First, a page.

Abstract

Reconfigurable reflectarrays are a class of antennas that combine the advantages of traditional parabolic antennas and phased array antennas. Chapter 1 discusses the basic operational theory of reflectarrays and their design. A review of previous research and the current status is also presented. Furthermore the inherent advantages and disadvantages of the reflectarray topography are presented. In chapter 2, a BST-integrated reflectarray operating at Ka band is presented. Due to the monolithic integration of the tuning element, this design is then extended to V band where a novel interdigital gap configuration is utilized. Finally to overcome loss and phase limitations of the single resonant design, a BST-integrated, dual-resonance unit cell operating at Ka band is designed. While the losses are still high, a 360° phase range is demonstrated. In chapter 3, the operational theory of dual-resonant array elements is introduced utilizing Q theory. An equivalent circuit is developed and used to demonstrate design tradeoffs. Using this theory the design procedure of a varactor tuned dual-resonant unit cell operating at X-band is presented. Detailed analysis of the design is performed by full-wave simulations and verified via measurements. In chapter 4, the array performance of the dual-resonance unit cell is analyzed. The effects of varying angles of incidence on the array element are studied using Floquet simulations. The beam scanning, cross-polarization and bandwidth performance of a 7 x 7 element reflectarray is analyzed using full-wave simulations and verified via measurements. In chapter 5 a loss analysis of the dual-resonant reflectarray element is performed. Major sources of loss are identified utilizing full-wave simulations before an equivalent circuit is utilized to optimize the loss performance while maintaining a full phase range and improved bandwidth performance. Finally the dual-resonance unit cell is modified to support two linear polarizations. Overall, the operational and design theory of dual resonant reflectarray unit cells using Q theory is developed. A valuable equivalent circuit is developed and used to aid in array element design as well as optimize the loss and bandwidth performance. The proposed theoretical models provide valuable physical insight through the use of Q theory to greatly aid in reflectarray design.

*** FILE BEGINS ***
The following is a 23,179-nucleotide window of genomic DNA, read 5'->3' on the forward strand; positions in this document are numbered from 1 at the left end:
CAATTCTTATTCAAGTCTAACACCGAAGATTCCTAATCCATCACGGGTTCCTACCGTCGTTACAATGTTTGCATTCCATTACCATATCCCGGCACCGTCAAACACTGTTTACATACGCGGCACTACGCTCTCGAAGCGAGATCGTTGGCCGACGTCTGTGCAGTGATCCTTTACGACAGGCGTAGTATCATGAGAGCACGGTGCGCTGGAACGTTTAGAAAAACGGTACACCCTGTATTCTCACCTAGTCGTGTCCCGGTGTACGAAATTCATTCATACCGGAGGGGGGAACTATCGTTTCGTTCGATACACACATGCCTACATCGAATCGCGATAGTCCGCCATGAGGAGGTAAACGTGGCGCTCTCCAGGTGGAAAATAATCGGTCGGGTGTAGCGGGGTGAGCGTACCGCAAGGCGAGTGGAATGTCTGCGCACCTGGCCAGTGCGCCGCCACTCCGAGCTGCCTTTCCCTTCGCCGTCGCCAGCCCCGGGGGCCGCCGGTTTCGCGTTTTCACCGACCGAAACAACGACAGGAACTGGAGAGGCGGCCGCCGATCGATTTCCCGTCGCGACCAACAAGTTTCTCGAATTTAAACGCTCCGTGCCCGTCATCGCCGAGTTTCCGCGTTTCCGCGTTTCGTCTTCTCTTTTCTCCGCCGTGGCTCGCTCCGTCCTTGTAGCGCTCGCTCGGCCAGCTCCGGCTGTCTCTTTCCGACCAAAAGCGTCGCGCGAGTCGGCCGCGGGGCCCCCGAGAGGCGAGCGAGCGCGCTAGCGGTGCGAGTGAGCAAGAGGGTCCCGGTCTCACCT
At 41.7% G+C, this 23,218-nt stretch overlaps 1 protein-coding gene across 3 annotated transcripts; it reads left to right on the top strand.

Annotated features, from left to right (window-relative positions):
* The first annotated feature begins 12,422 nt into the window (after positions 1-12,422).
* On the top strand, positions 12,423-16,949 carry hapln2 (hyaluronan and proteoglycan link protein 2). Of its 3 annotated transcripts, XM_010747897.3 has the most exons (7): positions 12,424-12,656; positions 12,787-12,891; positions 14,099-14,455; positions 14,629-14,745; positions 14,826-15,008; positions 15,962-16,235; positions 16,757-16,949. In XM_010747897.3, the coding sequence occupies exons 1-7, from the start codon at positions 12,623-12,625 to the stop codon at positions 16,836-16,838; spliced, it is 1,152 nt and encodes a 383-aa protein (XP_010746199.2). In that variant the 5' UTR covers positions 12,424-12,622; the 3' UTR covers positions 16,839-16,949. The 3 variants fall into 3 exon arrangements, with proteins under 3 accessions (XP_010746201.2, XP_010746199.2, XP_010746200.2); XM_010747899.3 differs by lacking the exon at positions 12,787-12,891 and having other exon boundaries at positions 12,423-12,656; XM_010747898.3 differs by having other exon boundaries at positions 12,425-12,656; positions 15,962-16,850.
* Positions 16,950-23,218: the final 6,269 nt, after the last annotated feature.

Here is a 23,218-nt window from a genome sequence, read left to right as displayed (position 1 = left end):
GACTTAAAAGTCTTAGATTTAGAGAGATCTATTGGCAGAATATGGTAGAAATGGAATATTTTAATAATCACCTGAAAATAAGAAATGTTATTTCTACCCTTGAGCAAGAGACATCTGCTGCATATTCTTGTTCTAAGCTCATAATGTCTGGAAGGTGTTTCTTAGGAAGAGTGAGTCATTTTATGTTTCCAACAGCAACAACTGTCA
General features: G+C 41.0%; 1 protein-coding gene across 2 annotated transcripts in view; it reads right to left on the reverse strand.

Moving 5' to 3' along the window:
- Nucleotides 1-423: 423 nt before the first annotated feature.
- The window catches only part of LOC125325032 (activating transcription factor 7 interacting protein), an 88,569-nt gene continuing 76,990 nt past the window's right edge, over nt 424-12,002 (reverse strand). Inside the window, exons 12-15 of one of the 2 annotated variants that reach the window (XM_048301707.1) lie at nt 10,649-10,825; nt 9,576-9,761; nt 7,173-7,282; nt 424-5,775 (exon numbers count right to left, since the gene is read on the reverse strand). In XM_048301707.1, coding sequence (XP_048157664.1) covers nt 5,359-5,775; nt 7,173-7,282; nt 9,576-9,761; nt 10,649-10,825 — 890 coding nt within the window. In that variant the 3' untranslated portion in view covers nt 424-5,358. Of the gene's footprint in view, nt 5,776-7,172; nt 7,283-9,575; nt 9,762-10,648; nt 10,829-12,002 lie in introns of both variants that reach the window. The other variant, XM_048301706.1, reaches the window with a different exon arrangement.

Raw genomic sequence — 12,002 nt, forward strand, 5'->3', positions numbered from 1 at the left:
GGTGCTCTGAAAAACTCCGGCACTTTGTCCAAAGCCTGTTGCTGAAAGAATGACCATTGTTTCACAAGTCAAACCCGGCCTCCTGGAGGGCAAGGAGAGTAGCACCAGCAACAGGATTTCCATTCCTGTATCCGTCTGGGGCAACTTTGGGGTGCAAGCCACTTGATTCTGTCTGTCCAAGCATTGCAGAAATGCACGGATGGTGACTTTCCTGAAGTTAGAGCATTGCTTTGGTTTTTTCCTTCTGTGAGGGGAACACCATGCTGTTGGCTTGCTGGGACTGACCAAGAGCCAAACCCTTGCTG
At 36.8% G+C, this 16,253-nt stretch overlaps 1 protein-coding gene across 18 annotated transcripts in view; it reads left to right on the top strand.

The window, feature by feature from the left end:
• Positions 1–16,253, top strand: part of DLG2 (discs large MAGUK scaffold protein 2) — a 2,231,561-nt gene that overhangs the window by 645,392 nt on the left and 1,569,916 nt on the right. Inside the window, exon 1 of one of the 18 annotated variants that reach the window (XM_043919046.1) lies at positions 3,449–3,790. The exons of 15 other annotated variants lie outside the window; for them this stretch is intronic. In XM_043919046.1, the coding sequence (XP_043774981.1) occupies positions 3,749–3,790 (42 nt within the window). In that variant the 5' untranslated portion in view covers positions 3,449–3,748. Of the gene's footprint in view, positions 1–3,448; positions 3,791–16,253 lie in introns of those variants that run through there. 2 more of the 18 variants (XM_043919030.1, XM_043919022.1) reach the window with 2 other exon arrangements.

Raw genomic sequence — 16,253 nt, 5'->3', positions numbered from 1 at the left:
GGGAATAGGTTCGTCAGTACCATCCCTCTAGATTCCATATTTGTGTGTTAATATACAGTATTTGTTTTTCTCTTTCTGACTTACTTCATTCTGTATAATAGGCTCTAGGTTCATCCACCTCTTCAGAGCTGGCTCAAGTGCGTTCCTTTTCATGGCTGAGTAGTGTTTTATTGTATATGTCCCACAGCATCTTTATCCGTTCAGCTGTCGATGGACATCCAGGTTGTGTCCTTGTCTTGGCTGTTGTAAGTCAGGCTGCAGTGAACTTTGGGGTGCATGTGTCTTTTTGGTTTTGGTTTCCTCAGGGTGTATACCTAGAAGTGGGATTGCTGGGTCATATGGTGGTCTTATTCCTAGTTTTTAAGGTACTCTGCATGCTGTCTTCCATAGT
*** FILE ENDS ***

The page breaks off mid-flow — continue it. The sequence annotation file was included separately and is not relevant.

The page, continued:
Notes

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Graduation Date

2019

Semester

Summer

Advisor

Gong, Xun

Degree

Doctor of Philosophy (Ph.D.)

College

College of Engineering and Computer Science

Department

Electrical and Computer Engineering

Degree Program

Electrical Engineering

Format

application/pdf

Identifier

CFE0007735

URL

http://purl.fcla.edu/fcla/etd/CFE0007735

Language

English

Release Date

August 2019

Length of Campus-only Access

None

Access Status

Doctoral Dissertation (Open Access)

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